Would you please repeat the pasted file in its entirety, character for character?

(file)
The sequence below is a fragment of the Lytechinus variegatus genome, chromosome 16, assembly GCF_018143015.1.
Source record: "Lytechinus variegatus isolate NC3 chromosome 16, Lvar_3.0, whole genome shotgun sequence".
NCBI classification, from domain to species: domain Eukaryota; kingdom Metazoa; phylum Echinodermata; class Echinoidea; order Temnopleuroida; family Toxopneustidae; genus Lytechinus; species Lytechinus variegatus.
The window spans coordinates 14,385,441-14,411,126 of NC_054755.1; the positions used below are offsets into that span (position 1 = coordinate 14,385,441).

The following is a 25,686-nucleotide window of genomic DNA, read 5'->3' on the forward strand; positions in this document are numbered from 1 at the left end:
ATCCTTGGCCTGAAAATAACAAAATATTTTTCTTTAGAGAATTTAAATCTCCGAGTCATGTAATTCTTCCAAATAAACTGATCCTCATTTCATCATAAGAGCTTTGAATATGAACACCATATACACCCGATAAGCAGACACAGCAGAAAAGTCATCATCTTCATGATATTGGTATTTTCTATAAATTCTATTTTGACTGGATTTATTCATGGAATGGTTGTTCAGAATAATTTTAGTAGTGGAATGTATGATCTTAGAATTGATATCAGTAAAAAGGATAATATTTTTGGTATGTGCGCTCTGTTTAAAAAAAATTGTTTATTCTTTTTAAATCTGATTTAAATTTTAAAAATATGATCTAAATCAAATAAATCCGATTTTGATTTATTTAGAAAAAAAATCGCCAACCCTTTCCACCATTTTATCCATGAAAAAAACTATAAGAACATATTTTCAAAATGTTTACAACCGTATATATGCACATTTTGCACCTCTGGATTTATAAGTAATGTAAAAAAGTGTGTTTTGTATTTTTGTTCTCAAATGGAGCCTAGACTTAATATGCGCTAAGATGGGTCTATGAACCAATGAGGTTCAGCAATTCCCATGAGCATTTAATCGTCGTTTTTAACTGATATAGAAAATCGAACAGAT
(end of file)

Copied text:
The sequence below is a fragment of the Lytechinus variegatus genome, chromosome 16, assembly GCF_018143015.1.
Source record: "Lytechinus variegatus isolate NC3 chromosome 16, Lvar_3.0, whole genome shotgun sequence".
NCBI classification, from domain to species: domain Eukaryota; kingdom Metazoa; phylum Echinodermata; class Echinoidea; order Temnopleuroida; family Toxopneustidae; genus Lytechinus; species Lytechinus variegatus.
The window spans coordinates 14,385,441-14,411,126 of NC_054755.1; the positions used below are offsets into that span (position 1 = coordinate 14,385,441).

The following is a 25,686-nucleotide window of genomic DNA, read 5'->3' on the forward strand; positions in this document are numbered from 1 at the left end:
ATCCTTGGCCTGAAAATAACAAAATATTTTTCTTTAGAGAATTTAAATCTCCGAGTCATGTAATTCTTCCAAATAAACTGATCCTCATTTCATCATAAGAGCTTTGAATATGAACACCATATACACCCGATAAGCAGACACAGCAGAAAAGTCATCATCTTCATGATATTGGTATTTTCTATAAATTCTATTTTGACTGGATTTATTCATGGAATGGTTGTTCAGAATAATTTTAGTAGTGGAATGTATGATCTTAGAATTGATATCAGTAAAAAGGATAATATTTTTGGTATGTGCGCTCTGTTTAAAAAAAATTGTTTATTCTTTTTAAATCTGATTTAAATTTTAAAAATATGATCTAAATCAAATAAATCCGATTTTGATTTATTTAGAAAAAAAATCGCCAACCCTTTCCACCATTTTATCCATGAAAAAAACTATAAGAACATATTTTCAAAATGTTTACAACCGTATATATGCACATTTTGCACCTCTGGATTTATAAGTAATGTAAAAAAGTGTGTTTTGTATTTTTGTTCTCAAATGGAGCCTAGACTTAATATGCGCTAAGATGGGTCTATGAACCAATGAGGTTCAGCAATTCCCATGAGCATTTAATCGTCGTTTTTAACTGATATAGAAAATCGAACAGAT